• Ur full of shit, im not a wittness you tell ur son or daughter what’s best for them don’t you.would you like for me to tell you how to raise your kids ,didn’t think so dumb is about what pepole belive even if it’s a lie or truth,belive n love how you please I’ll still treat everyone the same ,with respect and understanding,stop the hate show love &understanding


    • That is a very interesting view point.

      You ask, “would you like me to tell you how to raise your kids?” Suggesting that it’s natural that I wouldn’t. And I agree, that is naturally not something anyone would allow a person to do. The mistake you have made is in believing that that this man is here portrayed raising his kid himself. He is being TOLD how to raise his kid, something we both agree isn’t natural. The man isn’t telling the kid these things because they’re his own ideas or opinions. He is being manipulated to think and feel a certain way, not allowed to develop his own thoughts and feelings.

      You also say it doesn’t matter if what a person believes is the truth or not. That is a claim I cannot believe that you actually hold as a value. For instance, if your doctor told you you had cancer and would be dead in 6 months. And then a month later says, “actually that was a lie.” How would you feel? Turn it around. What if the doctor kept insisting you were healthy while you kept getting sicker? Per your own words, it doesn’t matter if you actually are dying of cancer as long as you BELIEVE you aren’t. Surely you don’t actually think that, as thus the truth of a matter is actually very important.

      You say you are not a witness. I was, for all of my life until recently. Between the two of us, I certainly know far more about it. Your comment is the equivalent of me telling you how to do your job, wouldn’t that be outrageous?

      This organization kills people. Every single year. The number of people they have killed is unknown. But they have. Much like this father is coerced to train is boy by a certain standard, people have been coerced since the mid 1900s to kill themselves rather than accept a blood transfusion. Children have died. Pregnant women have died in child birth. I cannot imagine you are the type of person to really believe this kind of an organization should be acceptable.

      How would you feel if they came knocking at your door and your kids took interest? Maybe they study with them in your absence. Next thing you know your kids are going to their weekly meetings and talking about getting baptized. They give up on their college goals and stop talking about what they want to do for a living because they no longer want a career doing what they love – they want to serve Jehovah going door to door and making disciples. How would that make you feel?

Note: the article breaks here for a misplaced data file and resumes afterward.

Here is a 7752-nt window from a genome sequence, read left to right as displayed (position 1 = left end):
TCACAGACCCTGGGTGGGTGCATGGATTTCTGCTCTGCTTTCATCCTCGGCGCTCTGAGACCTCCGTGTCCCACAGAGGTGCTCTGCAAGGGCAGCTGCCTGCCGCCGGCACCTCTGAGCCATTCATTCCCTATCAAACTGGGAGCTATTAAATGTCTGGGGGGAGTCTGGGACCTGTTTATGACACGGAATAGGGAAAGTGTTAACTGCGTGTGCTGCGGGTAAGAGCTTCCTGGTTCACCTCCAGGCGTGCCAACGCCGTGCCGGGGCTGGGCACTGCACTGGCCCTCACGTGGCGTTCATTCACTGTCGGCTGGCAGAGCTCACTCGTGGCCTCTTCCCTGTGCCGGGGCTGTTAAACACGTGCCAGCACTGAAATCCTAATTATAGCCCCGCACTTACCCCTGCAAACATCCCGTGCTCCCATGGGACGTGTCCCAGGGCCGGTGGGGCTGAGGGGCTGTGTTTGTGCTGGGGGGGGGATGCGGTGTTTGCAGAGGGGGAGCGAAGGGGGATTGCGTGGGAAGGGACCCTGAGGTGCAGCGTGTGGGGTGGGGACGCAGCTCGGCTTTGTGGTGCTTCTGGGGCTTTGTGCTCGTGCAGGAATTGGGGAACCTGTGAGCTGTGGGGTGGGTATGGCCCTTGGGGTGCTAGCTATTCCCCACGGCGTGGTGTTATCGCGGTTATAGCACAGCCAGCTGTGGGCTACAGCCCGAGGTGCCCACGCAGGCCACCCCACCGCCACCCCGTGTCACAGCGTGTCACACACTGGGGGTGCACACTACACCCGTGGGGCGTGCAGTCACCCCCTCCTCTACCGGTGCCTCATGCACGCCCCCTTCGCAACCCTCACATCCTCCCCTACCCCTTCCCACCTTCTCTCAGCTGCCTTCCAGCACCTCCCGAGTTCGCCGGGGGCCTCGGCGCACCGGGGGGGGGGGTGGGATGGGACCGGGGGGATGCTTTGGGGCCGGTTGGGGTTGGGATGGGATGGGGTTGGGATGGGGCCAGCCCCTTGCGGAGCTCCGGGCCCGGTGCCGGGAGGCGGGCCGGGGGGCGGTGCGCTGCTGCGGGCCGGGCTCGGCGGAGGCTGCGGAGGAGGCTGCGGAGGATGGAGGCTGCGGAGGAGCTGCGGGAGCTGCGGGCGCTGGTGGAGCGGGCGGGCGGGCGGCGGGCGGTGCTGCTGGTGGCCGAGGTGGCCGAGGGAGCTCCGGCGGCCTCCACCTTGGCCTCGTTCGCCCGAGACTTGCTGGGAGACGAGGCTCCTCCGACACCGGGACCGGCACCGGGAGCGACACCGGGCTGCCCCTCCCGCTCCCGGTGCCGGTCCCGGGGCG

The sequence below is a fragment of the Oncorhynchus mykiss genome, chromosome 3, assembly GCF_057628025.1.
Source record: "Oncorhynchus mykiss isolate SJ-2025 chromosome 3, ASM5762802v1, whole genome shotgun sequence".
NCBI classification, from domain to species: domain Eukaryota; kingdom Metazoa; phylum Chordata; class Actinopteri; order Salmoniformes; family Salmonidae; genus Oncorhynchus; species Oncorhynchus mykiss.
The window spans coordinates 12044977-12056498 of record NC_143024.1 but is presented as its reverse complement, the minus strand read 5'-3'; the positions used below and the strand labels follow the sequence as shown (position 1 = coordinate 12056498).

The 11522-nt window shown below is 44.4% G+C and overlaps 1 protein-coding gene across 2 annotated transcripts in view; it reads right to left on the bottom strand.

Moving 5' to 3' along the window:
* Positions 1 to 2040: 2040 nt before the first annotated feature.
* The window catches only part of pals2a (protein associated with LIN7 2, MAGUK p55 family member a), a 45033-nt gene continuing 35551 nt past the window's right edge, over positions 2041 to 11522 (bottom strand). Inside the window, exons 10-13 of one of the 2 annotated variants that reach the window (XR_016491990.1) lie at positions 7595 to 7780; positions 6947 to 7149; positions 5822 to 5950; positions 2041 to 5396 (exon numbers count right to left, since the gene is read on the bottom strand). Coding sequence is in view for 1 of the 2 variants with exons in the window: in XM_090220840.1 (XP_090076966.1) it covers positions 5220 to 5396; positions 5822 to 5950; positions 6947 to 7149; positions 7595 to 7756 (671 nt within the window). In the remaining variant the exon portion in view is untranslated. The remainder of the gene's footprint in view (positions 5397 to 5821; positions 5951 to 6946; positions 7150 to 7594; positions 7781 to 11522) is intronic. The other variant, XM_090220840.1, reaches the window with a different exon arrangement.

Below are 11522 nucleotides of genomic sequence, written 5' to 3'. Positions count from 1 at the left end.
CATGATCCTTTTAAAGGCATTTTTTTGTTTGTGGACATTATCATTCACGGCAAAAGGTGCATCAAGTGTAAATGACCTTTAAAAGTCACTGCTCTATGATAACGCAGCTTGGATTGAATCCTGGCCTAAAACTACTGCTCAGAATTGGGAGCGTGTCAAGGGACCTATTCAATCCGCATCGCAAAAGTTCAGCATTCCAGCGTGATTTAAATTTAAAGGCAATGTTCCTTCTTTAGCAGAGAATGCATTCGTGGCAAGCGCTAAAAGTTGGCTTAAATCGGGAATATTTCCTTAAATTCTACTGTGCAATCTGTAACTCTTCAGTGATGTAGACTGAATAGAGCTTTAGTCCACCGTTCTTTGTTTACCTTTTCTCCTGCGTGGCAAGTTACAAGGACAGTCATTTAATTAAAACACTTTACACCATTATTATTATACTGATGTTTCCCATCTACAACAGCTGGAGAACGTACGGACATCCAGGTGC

I would be more than happy to enlighten you on the Watchtower organization any time. Feel free to use the contact form on the website so we can email if you like. Lack of knowledge about how dangerous this organization is is exactly why people like yourself say these kinds of things. I suggest using the exjw Reddit, and to further educate yourself on the dangers of the Watchtower organization. I also suggest reading the book, “Combating Cult Mind Control” by Steven Hassan – so that you can learn exactly how these kinds of groups control and coerce their followers. They rob them of their money, their very potential, and sometimes even their very life.


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  • Are u or were u a JW?


    • I was raised a JW. I was fully committed to it until approximately two years ago.

      Then I wanted to know what was true and test my doubts. I studied the Bible very intensely for several months and disproved the door to door commission, the blood doctrine and the faithful slave doctrine. I stopped attending once I did this.

      I then began studying science. Which I’m still doing.


  • Usually when someone truly believes their decision is the right one, they don’t feel the need to look back.


    • This is false. Sometimes a person wants to know why they thought the way they did before. It’s more than just believing that a decision is the right one. I know that when I left my religious beliefs, I had a very strong desire to know why I ever believed them in the first place, or even why anybody else does. That has led to years of research into why humans believe what they do, into psychology of belief, cognitive errors and biases, the history of the Bible and other religious texts. I do this not because I’m not confident in my position, but out of genuine curiosity and the desire to help others who struggle with the same questions.